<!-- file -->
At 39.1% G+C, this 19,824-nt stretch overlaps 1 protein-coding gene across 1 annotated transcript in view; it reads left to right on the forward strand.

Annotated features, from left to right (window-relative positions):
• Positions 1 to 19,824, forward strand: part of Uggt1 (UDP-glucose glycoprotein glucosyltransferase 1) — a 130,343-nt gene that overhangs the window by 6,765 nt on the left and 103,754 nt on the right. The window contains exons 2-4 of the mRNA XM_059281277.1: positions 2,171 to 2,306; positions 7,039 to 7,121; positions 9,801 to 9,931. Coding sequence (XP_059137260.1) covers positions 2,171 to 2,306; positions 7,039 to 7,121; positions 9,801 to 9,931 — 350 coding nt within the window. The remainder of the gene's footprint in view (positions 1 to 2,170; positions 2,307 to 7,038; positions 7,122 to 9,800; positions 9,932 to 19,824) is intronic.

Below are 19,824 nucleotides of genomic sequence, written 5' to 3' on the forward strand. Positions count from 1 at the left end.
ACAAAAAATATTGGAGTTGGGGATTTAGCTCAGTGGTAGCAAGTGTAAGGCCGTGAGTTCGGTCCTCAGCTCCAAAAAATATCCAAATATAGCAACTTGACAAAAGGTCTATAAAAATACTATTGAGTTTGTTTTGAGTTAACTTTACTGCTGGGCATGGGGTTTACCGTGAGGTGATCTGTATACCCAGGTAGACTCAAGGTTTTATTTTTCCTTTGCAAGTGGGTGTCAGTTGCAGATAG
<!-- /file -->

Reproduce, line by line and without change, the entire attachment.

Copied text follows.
At 39.1% G+C, this 19,824-nt stretch overlaps 1 protein-coding gene across 1 annotated transcript in view; it reads left to right on the forward strand.

Annotated features, from left to right (window-relative positions):
• Positions 1 to 19,824, forward strand: part of Uggt1 (UDP-glucose glycoprotein glucosyltransferase 1) — a 130,343-nt gene that overhangs the window by 6,765 nt on the left and 103,754 nt on the right. The window contains exons 2-4 of the mRNA XM_059281277.1: positions 2,171 to 2,306; positions 7,039 to 7,121; positions 9,801 to 9,931. Coding sequence (XP_059137260.1) covers positions 2,171 to 2,306; positions 7,039 to 7,121; positions 9,801 to 9,931 — 350 coding nt within the window. The remainder of the gene's footprint in view (positions 1 to 2,170; positions 2,307 to 7,038; positions 7,122 to 9,800; positions 9,932 to 19,824) is intronic.

Below are 19,824 nucleotides of genomic sequence, written 5' to 3' on the forward strand. Positions count from 1 at the left end.
ACAAAAAATATTGGAGTTGGGGATTTAGCTCAGTGGTAGCAAGTGTAAGGCCGTGAGTTCGGTCCTCAGCTCCAAAAAATATCCAAATATAGCAACTTGACAAAAGGTCTATAAAAATACTATTGAGTTTGTTTTGAGTTAACTTTACTGCTGGGCATGGGGTTTACCGTGAGGTGATCTGTATACCCAGGTAGACTCAAGGTTTTATTTTTCCTTTGCAAGTGGGTGTCAGTTGCAGATAG